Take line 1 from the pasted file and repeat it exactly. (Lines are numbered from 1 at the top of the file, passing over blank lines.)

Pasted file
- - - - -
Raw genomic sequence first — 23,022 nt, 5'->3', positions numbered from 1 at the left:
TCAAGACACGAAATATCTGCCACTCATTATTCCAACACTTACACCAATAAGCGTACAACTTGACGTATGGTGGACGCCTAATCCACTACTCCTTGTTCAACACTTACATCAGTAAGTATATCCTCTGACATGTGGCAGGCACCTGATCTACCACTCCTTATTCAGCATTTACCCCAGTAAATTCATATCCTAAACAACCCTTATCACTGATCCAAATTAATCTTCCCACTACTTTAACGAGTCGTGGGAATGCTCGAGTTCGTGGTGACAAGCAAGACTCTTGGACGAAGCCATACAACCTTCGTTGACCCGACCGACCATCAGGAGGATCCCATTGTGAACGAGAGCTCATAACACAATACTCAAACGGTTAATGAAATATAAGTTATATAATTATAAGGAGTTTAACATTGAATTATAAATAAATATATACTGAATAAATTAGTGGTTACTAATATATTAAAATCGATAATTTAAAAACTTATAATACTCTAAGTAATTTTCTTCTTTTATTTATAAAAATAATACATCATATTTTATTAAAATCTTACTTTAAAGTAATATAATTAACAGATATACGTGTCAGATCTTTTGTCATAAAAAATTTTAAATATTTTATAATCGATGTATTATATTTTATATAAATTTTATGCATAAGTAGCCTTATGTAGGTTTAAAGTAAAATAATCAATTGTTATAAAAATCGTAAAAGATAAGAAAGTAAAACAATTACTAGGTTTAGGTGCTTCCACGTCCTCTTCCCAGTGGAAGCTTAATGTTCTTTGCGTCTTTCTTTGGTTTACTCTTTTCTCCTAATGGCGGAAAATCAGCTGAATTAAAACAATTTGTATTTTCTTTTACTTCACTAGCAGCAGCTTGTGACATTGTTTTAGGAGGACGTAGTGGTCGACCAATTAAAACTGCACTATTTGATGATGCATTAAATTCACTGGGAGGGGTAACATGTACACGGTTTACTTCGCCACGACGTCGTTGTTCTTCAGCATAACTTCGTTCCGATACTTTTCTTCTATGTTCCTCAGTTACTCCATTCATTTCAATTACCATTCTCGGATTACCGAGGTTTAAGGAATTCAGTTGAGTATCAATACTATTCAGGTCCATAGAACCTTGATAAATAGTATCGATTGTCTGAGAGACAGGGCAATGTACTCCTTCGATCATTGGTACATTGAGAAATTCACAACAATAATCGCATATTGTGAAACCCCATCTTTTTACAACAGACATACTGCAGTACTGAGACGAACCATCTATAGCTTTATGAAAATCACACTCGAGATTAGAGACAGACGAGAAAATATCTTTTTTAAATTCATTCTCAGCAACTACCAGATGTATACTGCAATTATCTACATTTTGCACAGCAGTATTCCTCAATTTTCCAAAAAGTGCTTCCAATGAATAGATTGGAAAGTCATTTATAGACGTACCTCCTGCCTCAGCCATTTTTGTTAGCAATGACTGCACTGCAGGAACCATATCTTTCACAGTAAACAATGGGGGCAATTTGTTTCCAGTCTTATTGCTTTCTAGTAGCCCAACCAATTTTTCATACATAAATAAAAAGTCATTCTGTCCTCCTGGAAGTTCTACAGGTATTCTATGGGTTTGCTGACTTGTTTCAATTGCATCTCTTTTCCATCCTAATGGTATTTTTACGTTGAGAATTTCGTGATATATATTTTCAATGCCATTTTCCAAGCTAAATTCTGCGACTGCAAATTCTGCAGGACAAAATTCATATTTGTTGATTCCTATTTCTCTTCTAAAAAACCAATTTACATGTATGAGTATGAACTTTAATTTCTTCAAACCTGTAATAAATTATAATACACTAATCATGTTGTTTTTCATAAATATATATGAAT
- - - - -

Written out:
Raw genomic sequence first — 23,022 nt, 5'->3', positions numbered from 1 at the left: